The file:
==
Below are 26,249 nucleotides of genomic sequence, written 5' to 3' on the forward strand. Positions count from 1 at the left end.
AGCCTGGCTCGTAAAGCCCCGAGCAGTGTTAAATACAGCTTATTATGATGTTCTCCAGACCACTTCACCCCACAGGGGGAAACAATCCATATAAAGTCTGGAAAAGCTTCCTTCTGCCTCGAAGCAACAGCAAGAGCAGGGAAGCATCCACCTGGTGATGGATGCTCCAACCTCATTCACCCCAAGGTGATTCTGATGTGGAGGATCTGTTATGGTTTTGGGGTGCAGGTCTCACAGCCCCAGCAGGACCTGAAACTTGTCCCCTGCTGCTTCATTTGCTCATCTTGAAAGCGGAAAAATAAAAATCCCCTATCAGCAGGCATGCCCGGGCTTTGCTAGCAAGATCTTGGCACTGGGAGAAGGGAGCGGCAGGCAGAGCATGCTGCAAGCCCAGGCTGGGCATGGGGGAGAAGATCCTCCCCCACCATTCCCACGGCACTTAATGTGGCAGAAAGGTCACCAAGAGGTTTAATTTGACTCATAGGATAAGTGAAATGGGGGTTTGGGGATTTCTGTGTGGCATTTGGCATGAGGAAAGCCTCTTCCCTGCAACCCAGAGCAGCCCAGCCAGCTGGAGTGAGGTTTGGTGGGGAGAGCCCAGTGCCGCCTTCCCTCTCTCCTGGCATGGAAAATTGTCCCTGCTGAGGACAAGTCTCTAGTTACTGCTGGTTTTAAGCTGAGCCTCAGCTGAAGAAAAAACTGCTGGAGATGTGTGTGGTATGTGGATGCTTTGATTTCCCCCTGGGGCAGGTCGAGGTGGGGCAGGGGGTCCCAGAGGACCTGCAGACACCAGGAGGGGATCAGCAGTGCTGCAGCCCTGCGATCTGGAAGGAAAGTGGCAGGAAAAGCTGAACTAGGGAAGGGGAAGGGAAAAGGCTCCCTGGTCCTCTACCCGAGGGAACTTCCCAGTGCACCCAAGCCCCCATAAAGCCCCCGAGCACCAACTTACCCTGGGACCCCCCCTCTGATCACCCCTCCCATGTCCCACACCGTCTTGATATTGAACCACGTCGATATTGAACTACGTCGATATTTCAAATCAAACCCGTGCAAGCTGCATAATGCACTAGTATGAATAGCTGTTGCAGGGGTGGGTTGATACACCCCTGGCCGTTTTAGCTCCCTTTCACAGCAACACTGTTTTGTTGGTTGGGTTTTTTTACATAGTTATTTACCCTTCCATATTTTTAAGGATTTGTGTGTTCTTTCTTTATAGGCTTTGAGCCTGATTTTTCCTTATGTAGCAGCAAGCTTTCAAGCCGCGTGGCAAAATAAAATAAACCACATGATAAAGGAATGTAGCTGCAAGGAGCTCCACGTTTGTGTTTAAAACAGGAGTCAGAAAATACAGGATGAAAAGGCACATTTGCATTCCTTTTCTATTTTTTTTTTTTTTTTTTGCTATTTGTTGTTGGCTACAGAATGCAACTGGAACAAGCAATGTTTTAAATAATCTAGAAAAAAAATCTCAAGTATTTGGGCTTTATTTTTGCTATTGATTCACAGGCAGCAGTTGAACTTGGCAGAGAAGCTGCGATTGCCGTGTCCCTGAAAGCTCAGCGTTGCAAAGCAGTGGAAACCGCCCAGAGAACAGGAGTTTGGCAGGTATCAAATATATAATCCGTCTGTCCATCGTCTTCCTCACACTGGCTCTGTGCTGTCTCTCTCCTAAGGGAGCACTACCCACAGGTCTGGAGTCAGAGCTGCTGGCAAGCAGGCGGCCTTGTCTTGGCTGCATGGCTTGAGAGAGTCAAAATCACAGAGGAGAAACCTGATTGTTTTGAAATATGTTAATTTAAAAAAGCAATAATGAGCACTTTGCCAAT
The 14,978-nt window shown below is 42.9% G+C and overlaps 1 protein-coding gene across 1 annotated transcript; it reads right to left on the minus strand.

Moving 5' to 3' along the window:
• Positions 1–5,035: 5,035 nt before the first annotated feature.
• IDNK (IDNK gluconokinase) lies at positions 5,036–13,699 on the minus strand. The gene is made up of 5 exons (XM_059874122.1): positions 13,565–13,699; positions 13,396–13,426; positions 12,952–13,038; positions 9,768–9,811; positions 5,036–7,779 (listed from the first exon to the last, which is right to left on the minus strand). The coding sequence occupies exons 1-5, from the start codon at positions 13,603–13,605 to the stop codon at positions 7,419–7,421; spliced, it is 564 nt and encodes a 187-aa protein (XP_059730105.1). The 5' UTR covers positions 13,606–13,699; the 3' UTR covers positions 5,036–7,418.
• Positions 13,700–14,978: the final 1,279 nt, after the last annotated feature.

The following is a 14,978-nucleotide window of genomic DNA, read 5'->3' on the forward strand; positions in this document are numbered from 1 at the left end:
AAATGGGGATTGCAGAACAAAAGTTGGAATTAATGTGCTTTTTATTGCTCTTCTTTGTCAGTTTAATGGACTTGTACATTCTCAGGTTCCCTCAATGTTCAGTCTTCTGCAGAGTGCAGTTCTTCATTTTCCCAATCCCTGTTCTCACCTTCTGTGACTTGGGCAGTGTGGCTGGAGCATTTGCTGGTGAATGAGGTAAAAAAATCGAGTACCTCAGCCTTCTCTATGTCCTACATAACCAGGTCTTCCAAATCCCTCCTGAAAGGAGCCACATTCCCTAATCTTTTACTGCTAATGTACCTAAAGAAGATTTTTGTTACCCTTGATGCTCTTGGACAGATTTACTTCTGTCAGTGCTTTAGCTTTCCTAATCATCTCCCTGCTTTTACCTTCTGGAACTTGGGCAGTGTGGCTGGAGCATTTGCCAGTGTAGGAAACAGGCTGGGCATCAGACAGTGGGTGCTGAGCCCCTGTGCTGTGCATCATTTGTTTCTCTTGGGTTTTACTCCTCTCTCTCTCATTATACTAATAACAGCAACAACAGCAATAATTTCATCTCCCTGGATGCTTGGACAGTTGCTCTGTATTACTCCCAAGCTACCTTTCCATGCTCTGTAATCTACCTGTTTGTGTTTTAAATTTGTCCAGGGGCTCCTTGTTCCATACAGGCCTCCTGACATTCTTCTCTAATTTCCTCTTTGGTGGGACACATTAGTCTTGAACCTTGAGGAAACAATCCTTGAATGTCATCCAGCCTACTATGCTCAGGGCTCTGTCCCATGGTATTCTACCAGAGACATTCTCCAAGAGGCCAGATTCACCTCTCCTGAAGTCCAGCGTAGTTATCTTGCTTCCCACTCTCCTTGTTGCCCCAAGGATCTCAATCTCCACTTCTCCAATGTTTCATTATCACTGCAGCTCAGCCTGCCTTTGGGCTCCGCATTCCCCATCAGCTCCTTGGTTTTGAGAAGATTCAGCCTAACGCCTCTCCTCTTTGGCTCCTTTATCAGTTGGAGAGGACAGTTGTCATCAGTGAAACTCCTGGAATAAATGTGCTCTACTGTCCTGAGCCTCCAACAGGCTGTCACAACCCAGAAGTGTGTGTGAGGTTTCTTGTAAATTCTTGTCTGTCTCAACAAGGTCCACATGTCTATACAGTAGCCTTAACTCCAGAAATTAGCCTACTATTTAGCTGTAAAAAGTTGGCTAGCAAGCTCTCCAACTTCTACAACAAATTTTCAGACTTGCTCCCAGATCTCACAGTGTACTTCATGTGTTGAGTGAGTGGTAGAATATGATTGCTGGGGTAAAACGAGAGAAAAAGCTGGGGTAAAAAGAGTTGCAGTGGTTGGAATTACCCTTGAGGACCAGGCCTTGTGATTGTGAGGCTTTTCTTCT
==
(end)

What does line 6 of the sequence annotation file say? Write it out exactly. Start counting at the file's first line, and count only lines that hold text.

• IDNK (IDNK gluconokinase) lies at positions 5,036–13,699 on the minus strand. The gene is made up of 5 exons (XM_059874122.1): positions 13,565–13,699; positions 13,396–13,426; positions 12,952–13,038; positions 9,768–9,811; positions 5,036–7,779 (listed from the first exon to the last, which is right to left on the minus strand). The coding sequence occupies exons 1-5, from the start codon at positions 13,603–13,605 to the stop codon at positions 7,419–7,421; spliced, it is 564 nt and encodes a 187-aa protein (XP_059730105.1). The 5' UTR covers positions 13,606–13,699; the 3' UTR covers positions 5,036–7,418.